An unsealed class allows other classes to inherit from it. Many of the other extensibility mechanisms, such as protected and virtual members, require that a class be unsealed. These additional mechanisms add powerful ways to add to or customize a type's functionality, but not without a significant cost. An unsealed class can be useful in many development scenarios, even without the additional extensibility mechanisms.
Consider unsealed classes with no virtual or protected members as a great way to provide inexpensive, yet much appreciated, extensibility to a framework.
By default, most classes should not be sealed. This allows developers to customize classes based on their specific scenarios. For example, when a class is unsealed a developer can add a constructor to a type derived from the class, and use that constructor to initialize the base class properties to the values required for the scenario. The developer can also add method overloads that pass scenario-specific default values.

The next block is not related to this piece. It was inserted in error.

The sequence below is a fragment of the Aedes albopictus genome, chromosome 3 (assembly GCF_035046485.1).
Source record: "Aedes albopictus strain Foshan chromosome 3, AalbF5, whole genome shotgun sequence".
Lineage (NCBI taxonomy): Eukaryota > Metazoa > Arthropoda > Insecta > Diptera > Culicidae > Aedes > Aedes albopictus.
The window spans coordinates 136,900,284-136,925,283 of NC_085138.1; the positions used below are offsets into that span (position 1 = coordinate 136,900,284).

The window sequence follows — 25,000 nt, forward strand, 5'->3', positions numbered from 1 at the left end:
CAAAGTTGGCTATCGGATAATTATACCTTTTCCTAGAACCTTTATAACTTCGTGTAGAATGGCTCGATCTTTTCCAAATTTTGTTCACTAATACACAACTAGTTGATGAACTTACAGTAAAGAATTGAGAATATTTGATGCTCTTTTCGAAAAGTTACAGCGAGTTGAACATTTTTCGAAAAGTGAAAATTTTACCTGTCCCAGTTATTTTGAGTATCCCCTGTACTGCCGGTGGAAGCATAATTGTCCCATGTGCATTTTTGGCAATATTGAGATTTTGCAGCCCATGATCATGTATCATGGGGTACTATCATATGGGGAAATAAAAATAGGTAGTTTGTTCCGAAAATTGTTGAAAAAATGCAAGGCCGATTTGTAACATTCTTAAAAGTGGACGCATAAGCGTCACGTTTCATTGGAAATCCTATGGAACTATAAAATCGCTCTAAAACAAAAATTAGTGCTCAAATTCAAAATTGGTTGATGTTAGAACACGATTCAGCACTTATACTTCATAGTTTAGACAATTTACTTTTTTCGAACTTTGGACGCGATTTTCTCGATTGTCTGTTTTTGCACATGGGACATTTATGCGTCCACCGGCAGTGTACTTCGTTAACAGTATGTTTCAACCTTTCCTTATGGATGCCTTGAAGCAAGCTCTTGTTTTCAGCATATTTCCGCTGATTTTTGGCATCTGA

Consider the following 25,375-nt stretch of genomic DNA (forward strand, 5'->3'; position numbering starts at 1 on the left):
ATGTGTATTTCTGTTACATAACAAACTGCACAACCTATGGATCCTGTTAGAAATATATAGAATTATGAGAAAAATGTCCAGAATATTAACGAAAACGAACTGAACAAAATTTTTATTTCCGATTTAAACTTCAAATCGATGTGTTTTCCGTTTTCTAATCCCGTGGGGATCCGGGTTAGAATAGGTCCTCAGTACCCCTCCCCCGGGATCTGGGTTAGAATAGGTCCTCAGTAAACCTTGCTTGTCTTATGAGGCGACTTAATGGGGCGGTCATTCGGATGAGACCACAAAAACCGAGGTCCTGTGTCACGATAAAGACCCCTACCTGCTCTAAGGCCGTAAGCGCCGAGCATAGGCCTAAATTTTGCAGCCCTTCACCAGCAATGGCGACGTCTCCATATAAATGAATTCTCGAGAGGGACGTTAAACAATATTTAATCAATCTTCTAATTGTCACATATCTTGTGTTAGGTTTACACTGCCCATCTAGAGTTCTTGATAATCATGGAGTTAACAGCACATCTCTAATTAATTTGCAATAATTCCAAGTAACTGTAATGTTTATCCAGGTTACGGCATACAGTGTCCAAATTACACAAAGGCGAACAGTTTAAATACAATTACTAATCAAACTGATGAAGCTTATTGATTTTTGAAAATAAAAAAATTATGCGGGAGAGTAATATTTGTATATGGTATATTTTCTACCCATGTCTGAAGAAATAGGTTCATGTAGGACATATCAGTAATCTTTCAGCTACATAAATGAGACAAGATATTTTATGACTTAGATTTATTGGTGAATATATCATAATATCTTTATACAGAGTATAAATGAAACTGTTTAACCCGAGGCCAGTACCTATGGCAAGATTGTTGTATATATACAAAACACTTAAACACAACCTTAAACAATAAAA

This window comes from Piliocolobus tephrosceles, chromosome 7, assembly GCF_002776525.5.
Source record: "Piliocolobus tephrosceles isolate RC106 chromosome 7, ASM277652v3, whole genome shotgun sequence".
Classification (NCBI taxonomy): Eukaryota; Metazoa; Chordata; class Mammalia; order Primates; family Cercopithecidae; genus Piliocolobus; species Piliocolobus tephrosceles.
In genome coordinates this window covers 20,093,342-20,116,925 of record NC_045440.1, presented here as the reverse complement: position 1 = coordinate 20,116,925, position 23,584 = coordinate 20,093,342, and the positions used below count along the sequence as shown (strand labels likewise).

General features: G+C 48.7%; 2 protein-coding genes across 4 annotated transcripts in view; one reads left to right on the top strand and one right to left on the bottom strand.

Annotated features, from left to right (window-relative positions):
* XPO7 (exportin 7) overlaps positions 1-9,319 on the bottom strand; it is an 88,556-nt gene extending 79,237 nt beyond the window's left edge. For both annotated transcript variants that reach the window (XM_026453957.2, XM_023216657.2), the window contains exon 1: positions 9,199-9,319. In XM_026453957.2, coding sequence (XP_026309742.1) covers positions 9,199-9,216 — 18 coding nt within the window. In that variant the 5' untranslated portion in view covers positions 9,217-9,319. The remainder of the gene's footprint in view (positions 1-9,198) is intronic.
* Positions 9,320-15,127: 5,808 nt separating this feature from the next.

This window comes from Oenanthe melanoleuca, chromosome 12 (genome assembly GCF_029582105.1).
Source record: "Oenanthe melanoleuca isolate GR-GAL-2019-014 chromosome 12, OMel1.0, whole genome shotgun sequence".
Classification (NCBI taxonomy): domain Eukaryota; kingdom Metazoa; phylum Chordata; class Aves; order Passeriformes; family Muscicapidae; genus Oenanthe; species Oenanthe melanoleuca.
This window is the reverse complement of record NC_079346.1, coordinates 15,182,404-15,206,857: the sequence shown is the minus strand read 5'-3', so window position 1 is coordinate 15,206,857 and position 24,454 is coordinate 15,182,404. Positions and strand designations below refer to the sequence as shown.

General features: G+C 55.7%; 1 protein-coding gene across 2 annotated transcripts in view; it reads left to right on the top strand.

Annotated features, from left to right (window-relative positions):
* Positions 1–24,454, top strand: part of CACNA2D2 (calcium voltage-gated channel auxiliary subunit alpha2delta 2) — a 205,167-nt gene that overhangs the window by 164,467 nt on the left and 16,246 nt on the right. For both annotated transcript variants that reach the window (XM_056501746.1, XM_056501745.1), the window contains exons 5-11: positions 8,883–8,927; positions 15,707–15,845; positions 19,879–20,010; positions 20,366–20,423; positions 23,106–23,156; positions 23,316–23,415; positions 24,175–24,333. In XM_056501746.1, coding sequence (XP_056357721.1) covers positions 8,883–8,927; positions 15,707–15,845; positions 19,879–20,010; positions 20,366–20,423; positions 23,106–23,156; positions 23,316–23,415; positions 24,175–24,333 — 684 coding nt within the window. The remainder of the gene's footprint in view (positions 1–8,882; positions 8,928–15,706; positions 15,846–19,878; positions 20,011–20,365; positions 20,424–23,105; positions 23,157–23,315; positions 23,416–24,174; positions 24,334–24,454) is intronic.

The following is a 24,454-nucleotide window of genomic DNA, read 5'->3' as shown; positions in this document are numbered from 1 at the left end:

Portions Copyright 2005 Microsoft Corporation. All rights reserved.
Portions Copyright Addison-Wesley Corporation. All rights reserved.
For more information on design guidelines, see the "Framework Design Guidelines: Conventions, Idioms, and Patterns for Reusable .NET Libraries" book by Krzysztof Cwalina and Brad Abrams, published by Addison-Wesley, 2005.